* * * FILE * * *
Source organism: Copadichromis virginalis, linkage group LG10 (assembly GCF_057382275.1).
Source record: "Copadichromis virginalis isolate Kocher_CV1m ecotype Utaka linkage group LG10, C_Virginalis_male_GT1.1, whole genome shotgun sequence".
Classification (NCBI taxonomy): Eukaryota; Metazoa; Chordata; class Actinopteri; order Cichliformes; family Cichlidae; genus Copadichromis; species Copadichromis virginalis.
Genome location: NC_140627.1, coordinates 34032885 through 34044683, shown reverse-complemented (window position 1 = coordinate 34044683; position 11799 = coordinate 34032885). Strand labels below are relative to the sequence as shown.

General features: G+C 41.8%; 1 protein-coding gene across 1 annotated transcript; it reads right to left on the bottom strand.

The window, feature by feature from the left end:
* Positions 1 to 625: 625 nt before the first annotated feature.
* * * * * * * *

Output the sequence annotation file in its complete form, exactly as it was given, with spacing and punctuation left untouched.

Source organism: Copadichromis virginalis, linkage group LG10 (assembly GCF_057382275.1).
Source record: "Copadichromis virginalis isolate Kocher_CV1m ecotype Utaka linkage group LG10, C_Virginalis_male_GT1.1, whole genome shotgun sequence".
Classification (NCBI taxonomy): Eukaryota; Metazoa; Chordata; class Actinopteri; order Cichliformes; family Cichlidae; genus Copadichromis; species Copadichromis virginalis.
Genome location: NC_140627.1, coordinates 34032885 through 34044683, shown reverse-complemented (window position 1 = coordinate 34044683; position 11799 = coordinate 34032885). Strand labels below are relative to the sequence as shown.

General features: G+C 41.8%; 1 protein-coding gene across 1 annotated transcript; it reads right to left on the bottom strand.

The window, feature by feature from the left end:
* Positions 1 to 625: 625 nt before the first annotated feature.